Excluding the 1998-99 season when he played just 47 games, Garnett played at least 3,000 minutes in seven straight season with the Timberwolves, topping out at 3,321 in 2002-03.
Asked how much of the workload was Garnett refusing to come off the court, and how much of it was Saunders riding his superstar (the Wolves had four 50-win seasons in Saunders' tenure), Saunders said, "It's a combination of both."
"It's like pulling teeth trying to get him off the floor," Saunders said. "It's like pulling teeth trying to pull him off the practice court. Everyone talks about the amount of minutes that you play on the court but as hard as he played in games, he played that hard in practice. He probably wish he would have given up when I told him to sit down and he wouldn't sit, he probably wishes he would have sat now in the latter part of his career. But that's just kind of who he is. He loves to play the game, he loves to compete. Sometimes he's right on that border as far as how much he talks to opponents and everything else, but he's an unbelievable competitor."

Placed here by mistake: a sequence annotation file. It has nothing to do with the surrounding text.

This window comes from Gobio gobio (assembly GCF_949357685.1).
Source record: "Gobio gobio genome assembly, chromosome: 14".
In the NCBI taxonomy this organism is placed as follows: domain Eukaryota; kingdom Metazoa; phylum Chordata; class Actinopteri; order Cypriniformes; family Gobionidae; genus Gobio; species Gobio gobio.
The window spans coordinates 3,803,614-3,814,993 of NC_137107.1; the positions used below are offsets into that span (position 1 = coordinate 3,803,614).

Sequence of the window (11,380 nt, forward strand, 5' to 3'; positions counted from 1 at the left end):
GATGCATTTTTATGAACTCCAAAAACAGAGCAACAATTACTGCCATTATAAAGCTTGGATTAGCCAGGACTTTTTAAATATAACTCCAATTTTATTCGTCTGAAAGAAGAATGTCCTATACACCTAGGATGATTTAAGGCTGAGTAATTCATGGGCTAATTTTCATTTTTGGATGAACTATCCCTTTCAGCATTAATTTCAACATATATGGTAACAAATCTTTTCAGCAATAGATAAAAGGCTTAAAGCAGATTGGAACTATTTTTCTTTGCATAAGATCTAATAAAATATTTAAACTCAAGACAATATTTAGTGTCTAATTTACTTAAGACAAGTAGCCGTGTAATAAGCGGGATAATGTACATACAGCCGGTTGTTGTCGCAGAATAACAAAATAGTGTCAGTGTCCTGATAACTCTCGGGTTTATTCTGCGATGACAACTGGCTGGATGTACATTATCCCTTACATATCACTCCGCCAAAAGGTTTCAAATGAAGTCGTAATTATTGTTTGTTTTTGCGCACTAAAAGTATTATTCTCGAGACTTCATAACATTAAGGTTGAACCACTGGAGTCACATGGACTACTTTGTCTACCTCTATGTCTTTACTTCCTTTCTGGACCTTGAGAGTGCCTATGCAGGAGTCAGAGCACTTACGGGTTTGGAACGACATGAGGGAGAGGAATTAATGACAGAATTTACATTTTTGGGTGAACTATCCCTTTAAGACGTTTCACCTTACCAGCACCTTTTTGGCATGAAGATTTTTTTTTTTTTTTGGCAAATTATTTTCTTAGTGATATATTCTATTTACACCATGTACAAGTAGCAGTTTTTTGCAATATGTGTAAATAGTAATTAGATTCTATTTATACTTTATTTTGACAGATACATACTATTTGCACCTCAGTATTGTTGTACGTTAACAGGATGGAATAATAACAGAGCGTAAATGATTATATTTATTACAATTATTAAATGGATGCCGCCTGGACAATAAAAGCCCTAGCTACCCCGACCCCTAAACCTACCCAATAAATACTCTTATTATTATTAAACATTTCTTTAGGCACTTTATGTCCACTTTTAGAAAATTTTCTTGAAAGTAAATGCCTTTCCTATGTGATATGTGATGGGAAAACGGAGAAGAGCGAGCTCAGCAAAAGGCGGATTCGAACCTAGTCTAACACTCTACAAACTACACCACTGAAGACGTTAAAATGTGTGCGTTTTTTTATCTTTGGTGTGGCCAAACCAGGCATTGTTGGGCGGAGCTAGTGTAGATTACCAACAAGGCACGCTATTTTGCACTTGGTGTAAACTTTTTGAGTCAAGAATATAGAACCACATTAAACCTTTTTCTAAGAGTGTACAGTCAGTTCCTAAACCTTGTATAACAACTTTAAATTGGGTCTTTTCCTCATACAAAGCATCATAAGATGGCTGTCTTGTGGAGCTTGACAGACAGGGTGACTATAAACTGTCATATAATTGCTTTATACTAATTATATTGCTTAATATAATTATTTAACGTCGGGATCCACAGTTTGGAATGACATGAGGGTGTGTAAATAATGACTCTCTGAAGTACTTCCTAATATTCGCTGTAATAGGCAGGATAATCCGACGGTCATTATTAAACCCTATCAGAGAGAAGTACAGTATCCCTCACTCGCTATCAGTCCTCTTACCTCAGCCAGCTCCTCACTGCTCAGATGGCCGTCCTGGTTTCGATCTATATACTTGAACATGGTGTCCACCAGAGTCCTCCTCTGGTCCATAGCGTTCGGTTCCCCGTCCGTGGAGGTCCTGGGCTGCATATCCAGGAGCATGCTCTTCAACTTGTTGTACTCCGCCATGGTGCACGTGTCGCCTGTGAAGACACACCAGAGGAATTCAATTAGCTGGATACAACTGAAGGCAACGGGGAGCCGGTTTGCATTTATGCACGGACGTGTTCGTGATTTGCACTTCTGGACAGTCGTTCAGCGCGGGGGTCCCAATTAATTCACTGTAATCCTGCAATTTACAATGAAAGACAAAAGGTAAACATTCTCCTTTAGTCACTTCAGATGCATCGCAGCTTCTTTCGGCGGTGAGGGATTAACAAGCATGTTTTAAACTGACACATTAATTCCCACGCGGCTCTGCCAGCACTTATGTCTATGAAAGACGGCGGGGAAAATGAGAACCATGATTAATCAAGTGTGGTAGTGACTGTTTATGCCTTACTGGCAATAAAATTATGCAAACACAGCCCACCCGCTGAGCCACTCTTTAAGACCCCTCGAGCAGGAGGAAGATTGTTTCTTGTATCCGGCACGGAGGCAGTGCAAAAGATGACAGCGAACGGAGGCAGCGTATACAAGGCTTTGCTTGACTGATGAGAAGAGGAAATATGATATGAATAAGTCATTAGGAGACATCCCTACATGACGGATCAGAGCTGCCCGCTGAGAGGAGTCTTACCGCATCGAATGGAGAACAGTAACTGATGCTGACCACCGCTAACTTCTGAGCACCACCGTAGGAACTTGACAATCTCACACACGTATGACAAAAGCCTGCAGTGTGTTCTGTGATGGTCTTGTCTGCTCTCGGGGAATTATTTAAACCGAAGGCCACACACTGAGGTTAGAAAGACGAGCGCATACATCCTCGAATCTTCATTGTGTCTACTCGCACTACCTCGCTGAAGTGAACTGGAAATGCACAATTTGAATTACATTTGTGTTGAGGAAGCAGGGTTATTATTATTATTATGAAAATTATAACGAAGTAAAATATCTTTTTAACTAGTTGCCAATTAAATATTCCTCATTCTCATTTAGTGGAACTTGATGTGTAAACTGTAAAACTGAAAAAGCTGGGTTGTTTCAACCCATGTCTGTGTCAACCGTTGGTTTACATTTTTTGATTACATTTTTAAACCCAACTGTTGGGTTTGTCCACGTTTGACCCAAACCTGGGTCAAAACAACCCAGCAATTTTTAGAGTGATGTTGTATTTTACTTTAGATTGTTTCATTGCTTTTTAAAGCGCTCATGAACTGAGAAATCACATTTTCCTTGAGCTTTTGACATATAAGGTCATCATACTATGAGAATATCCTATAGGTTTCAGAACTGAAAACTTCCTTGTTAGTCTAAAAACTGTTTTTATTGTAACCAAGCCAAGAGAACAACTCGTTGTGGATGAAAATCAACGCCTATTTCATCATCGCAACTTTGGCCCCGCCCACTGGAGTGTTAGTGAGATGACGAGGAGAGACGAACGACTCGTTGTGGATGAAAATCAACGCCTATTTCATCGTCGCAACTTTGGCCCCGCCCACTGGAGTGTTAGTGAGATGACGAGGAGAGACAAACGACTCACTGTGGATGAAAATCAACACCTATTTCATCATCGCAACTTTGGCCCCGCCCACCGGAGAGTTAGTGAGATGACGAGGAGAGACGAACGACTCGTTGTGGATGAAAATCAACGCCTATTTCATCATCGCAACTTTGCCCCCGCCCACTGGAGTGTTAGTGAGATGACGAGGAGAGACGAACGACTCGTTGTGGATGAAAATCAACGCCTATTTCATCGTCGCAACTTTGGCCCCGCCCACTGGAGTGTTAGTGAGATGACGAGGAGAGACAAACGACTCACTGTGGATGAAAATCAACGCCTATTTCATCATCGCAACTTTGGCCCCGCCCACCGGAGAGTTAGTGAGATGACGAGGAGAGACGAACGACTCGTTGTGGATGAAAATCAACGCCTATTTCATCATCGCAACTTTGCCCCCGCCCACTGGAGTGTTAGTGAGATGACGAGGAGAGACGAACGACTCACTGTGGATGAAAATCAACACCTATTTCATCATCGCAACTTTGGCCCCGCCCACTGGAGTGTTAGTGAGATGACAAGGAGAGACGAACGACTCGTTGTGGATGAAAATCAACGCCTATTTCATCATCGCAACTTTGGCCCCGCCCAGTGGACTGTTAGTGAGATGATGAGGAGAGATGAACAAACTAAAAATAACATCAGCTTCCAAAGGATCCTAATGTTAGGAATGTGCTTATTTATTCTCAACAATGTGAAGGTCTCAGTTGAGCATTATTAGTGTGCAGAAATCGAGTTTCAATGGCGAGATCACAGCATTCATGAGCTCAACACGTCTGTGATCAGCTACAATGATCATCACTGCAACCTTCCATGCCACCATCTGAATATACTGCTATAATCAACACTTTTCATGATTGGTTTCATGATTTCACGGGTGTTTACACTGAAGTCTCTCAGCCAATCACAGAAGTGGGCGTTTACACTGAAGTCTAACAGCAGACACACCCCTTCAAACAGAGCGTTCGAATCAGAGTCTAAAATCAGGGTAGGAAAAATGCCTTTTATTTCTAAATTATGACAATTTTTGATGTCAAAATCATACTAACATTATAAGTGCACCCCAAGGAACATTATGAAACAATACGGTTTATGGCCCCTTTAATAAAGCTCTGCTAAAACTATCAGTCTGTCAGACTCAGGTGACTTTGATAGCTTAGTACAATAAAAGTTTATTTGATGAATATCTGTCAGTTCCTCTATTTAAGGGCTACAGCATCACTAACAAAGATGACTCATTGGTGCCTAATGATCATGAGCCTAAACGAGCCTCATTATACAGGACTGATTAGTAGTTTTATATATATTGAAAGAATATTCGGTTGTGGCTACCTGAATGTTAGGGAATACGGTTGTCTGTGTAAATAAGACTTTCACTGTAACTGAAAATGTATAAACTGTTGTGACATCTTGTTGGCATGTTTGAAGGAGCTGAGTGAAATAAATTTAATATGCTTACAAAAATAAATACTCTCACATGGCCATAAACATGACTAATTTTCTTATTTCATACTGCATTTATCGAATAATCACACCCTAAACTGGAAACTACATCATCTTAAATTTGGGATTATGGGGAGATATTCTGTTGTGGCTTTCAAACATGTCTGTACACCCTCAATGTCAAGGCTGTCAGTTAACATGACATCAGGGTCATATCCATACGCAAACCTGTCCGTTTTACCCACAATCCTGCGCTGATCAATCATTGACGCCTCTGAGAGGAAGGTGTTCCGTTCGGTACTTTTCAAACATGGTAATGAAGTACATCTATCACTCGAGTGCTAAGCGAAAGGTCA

In the past three seasons, Garnett has played no more than the 2,328 he logged in his first year in Boston. Celtics coach Doc Rivers has been able to hold Garnett to 30.0 minutes a night this season. But it wasn't easy.
"He was pretty good [about it]," Rivers said. "He's never liked it. He didn't like it last year when we cut his minutes down and he liked it less this year because they were even lower minutes. But he deals with it. He understands. He almost has a self talk every time he comes out. You can almost see him gather himself. But it was the right thing to do because we need him in the playoffs. Now, he won't have that concern once the playoffs start."
Asked if the 40,000-minute mark was a badge of honor, Rivers said it's probably one most players would bypass.
"I guess it's good for the player, because it means he's at 40,000," Rivers said. "But fastest to it would not be the way you want to get to it. That means you're probably playing too many minutes.
He joked, "Blame Flip!"